Trends 2016: Despite state downturn, peninsula economy looks to stay steady

Though the economy looks grim elsewhere in the state, the Kenai Peninsula’s diverse economy has somewhat shielded local employment.

While the state faces budget cuts and employee layoffs and the oil and gas industries stall, employment in other sectors of Alaska’s economy has grown slightly since last year. Though the major moneymakers are in oil and gas, most of the workforce on the peninsula is in retail and hospitality, both of which are showing growth.

The peninsula’s economic growth has consistently outpaced the state’s growth since the 1960s, said Alyssa Rodrigues, an economist with the Alaska Department of Labor & Workforce Development. Since 2010, the peninsula’s economy has grown at a rate of approximately 1.5 percent, while the state’s grew at approximately 1 percent.

“The edge the Kenai has (over the state) shrunk over time, but it still outperforms the state,” Rodrigues said. “I am curious as to what it is that makes the Kenai continue to outperform the state even though the economic structure is so similar in both cases. You’re an anomaly. You’re a Rubik’s cube in pants.”

Employment is project to shrink in 2016, though less than statewide, she said. In the first three quarters of 2015, there was growth in the hospital, retail trade, manufacturing, professional & technical and federal government sectors. However, there were also losses in state government, health care, local government, oil and gas and construction. Rodriges said she would guess that employment losses for 2016 would be between .5 and .8 percent on the peninsula.

However, one of the advantages the peninsula has is the variety of economic activities the residents engage in, said Barbara Sheinberg, a senior planner at Juneau-based Sheinberg Associates, a community planning firm that was contracted to complete the 2015 Situations & Prospects report for the peninsula.

“People have refused to be pigeonholed on the Kenai — it’s one of your assets as a people and as a place,” Sheinberg said at the Industry Outlook Forum in Kenai in January. “Hardcore slope workers also have B&Bs. Charter boat operators do welding jobs in the off season. Teachers raise sled dogs. Medical professionals dabble in trapping.”

The central peninsula is becoming a center for commerce, especially Soldotna. Sheinberg and Associates tracked the average daily traffic at particular sites on the peninsula, and the traffic at the Soldotna Y intersection increased sharply between 2003 and 2013, reaching more than 18,000 cars per day.

Soldotna, K-Beach and central and north Kenai have seen the most commercial growth in the central peninsula, according to the report. However, the gross sales in the borough by amount have grown most outside the cities, becoming a clear majority between 2003 and 2014. Total gross sales across the peninsula came out to $4.33 billion in 2014; $2.61 billion of that took place outside the cities.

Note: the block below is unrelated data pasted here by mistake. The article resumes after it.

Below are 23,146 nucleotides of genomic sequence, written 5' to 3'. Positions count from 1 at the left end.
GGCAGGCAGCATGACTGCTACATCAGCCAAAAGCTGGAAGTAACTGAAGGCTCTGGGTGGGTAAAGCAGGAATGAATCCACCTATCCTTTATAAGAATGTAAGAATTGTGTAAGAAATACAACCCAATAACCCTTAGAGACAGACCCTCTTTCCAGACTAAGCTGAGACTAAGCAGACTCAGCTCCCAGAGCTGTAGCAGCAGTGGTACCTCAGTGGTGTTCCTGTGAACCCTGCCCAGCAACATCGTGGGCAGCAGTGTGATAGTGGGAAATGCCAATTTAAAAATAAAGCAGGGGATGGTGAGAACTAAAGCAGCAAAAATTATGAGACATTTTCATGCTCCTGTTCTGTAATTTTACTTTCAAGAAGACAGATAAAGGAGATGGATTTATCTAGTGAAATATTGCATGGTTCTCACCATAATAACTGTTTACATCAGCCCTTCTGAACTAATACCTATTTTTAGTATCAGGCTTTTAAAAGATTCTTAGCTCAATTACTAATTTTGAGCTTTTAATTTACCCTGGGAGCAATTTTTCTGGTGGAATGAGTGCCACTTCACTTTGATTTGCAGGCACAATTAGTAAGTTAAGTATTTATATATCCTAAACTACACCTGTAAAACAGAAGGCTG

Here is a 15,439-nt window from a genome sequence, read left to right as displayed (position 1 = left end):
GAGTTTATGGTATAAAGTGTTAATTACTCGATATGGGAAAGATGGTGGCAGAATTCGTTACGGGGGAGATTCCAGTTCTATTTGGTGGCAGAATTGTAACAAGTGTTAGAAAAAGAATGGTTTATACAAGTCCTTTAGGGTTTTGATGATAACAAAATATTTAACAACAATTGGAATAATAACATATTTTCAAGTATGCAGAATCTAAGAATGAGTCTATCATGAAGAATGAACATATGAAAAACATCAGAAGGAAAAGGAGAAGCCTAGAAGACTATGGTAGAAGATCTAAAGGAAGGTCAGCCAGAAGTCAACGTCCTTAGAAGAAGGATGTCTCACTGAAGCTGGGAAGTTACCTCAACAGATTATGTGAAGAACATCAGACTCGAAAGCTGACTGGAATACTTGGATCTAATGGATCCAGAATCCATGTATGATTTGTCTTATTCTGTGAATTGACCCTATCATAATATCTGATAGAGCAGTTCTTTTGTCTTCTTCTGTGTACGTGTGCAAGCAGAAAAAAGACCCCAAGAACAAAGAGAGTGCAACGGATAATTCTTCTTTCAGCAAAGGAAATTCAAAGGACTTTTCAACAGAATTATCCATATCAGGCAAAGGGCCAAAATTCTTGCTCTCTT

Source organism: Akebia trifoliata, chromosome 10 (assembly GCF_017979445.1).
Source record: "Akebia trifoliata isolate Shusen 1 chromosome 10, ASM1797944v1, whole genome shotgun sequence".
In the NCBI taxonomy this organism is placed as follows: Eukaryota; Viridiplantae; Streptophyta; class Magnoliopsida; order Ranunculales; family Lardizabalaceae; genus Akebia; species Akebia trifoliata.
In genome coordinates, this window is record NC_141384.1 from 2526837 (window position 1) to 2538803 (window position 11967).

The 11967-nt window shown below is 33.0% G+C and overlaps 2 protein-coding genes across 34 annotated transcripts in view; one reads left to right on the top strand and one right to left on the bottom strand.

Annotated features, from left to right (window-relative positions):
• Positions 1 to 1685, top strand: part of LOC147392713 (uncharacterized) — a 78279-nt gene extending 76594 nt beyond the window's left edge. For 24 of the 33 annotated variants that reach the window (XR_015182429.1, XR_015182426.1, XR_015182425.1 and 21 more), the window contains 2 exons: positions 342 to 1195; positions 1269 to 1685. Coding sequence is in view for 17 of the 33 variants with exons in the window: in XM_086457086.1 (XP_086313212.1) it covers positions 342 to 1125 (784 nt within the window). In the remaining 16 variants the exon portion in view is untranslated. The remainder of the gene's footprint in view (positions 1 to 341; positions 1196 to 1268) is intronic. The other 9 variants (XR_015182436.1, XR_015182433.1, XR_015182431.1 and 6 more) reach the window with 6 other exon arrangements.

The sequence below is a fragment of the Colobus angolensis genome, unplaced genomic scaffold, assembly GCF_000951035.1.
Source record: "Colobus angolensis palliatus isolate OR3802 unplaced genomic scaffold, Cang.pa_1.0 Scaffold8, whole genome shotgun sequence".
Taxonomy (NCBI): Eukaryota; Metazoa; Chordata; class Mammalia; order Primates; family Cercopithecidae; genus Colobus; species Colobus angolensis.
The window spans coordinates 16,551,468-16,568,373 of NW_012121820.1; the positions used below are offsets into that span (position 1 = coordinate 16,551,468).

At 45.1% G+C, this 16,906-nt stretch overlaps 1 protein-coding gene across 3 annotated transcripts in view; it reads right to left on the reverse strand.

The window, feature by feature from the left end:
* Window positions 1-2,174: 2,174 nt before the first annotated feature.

“I like to look at gross sales because that tells you, ‘Where is commerce happening?’” Sheinberg said. “You can see a trend over time (of sales outside the borough) going up. … Most of that is going to be oil and gas related.”

Sheinberg said gross sales saw a sharp growth recently outside the borough, likely due to oil and gas as well, but those sales are likely to drop “by an equal magnitude” because of the decline in oil and gas activity.

Mining and quarrying — which includes oil and gas extraction — are on the decline, along with construction contracting, wholesale trade, retail trade and professional, scientific and technical services, Sheinberg said. However, the residential property rental, finance and insurance, hospitality, restaurant and bar sales and water guiding sectors saw gains in the first three quarters of 2015 compared to the previous year, she said.

Besides the decline in oil, a stronger national economy, a stabilizing federal government and an aging population will be among the driving factors for the economy in 2016, she said. Sheinberg encouraged local business owners to think of ways to draw more tourists with “deep pockets” to vacation on the Kenai.

“The economy, compared to how it’s been, is doing much better,” Sheinberg said. “What you’re seeing as a result is a lot of interest in travel … so I think that boom in tourism you’ve been experience in on the Kenai, my guess is that’s going to continue and it’s going to be another good year this year.”

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